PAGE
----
Thymus-Dependent Antigen

Thymus-Independent Antigen

Chemical nature


Polymeric antigens, especially polysaccharides; also glycolipids, nucleic acids

Features of Antibody Response

Isotype switching

Yes; IgG, IgE, and IgA

Little or no; may be some IgG and IgA

Affinity maturation



Secondary response (memory B cells)


Only seen with some antigens (e.g., polysaccharides)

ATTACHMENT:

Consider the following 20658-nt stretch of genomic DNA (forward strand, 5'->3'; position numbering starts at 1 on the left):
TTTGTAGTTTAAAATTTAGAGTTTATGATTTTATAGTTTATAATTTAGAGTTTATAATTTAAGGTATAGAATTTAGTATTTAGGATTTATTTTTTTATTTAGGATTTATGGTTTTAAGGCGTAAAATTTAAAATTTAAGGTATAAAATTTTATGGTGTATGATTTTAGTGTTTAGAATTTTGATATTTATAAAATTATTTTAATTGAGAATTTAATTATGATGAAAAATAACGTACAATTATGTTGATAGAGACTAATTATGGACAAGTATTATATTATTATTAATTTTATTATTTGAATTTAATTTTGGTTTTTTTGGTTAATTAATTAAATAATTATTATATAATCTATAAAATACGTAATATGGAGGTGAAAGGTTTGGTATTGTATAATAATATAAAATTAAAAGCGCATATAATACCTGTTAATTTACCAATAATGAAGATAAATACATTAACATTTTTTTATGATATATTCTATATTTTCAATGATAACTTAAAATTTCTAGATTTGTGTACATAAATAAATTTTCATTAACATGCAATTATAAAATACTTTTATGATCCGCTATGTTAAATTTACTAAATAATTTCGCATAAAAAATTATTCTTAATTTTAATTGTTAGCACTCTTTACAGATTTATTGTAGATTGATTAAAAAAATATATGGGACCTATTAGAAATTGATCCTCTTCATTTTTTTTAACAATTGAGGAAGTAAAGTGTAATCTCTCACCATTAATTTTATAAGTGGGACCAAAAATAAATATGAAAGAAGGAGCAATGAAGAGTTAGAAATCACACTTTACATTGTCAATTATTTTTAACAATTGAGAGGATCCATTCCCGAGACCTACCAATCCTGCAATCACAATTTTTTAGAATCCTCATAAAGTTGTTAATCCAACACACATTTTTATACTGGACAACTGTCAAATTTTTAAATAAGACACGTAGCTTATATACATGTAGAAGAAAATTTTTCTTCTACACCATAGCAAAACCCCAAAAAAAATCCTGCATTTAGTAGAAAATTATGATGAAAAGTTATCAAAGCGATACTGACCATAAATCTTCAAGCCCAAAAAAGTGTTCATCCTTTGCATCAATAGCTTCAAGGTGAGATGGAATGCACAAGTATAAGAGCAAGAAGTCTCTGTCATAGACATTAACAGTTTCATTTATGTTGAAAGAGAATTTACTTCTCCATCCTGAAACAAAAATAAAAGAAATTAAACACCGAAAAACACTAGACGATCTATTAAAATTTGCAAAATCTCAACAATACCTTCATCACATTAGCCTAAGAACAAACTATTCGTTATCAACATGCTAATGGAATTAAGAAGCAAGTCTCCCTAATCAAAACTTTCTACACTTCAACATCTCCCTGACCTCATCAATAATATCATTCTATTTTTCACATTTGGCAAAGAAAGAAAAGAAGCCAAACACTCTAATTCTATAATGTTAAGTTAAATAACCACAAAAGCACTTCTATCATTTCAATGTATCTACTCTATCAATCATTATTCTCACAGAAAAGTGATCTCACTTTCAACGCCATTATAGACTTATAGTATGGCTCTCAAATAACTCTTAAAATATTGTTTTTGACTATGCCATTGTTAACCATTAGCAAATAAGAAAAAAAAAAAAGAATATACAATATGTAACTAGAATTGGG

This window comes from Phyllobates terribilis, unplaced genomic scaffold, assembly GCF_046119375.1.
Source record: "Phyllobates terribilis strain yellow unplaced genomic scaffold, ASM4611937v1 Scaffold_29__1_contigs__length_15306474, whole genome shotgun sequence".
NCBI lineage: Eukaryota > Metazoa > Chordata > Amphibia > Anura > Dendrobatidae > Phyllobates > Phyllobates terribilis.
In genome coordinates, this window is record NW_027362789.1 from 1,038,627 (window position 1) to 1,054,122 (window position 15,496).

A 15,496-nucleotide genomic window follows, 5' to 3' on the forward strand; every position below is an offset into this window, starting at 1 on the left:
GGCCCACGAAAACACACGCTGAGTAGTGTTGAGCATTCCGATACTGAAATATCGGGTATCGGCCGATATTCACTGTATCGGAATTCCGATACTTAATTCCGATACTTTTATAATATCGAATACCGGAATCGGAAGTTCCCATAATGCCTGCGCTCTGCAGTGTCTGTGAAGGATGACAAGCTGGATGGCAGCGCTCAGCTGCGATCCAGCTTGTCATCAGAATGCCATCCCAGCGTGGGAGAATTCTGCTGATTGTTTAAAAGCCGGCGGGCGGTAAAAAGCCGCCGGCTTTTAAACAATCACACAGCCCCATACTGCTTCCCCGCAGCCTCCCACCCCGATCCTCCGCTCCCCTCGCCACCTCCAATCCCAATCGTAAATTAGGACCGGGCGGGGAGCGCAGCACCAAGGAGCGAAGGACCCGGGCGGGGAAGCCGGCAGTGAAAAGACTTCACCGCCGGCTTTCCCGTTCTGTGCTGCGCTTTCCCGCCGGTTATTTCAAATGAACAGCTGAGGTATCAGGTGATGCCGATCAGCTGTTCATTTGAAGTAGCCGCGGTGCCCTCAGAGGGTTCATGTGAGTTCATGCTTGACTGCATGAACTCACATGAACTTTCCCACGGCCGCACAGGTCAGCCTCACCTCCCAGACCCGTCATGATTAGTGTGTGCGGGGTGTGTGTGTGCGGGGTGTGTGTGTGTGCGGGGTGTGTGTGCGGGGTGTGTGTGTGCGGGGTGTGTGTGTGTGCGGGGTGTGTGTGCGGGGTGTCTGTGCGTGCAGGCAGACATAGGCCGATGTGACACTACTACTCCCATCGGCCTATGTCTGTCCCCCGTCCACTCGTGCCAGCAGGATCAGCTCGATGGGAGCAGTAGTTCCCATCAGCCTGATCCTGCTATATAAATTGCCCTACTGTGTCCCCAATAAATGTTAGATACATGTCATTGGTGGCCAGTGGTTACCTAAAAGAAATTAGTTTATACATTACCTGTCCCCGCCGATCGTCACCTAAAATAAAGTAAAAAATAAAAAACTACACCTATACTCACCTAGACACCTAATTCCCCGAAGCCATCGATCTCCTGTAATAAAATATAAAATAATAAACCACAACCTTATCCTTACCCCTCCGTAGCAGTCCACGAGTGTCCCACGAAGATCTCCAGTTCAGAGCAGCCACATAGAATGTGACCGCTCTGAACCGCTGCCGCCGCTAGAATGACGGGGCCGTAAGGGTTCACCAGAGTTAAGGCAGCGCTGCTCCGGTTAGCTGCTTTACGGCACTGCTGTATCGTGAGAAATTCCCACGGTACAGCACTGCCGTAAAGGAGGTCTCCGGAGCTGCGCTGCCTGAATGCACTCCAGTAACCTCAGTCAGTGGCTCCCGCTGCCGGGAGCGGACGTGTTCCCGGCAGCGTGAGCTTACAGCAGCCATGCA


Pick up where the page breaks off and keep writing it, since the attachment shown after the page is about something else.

Although TI responses typically show little isotype switching, some T-independent nonprotein antigens do induce Ig isotypes other than IgM. In humans, the dominant antibody class induced by pneumococcal capsular polysaccharide is IgG2. In mice engineered to lack CD40, IgE and many IgG subclasses are barely detectable in the serum, but levels of IgG3 (which resembles human IgG2) and IgA in the serum are reduced to only about half their normal levels. Cytokines produced by non-T cells may stimulate isotype switching in TI responses. As described earlier, in the absence of T cells, BAFF and APRIL produced by cells of myeloid origin, such as dendritic cells and macrophages, can induce the synthesis of AID in antigen-activated B cells through a receptor of the BAFF receptor family called TACI. This may be further facilitated by the activation of TLRs on these B cells. In addition, cytokines such as TGF-P that help mediate the IgA switch are secreted by many nonlymphoid cells at mucosal sites and may contribute to the generation of IgA antibodies directed against nonprotein antigens.

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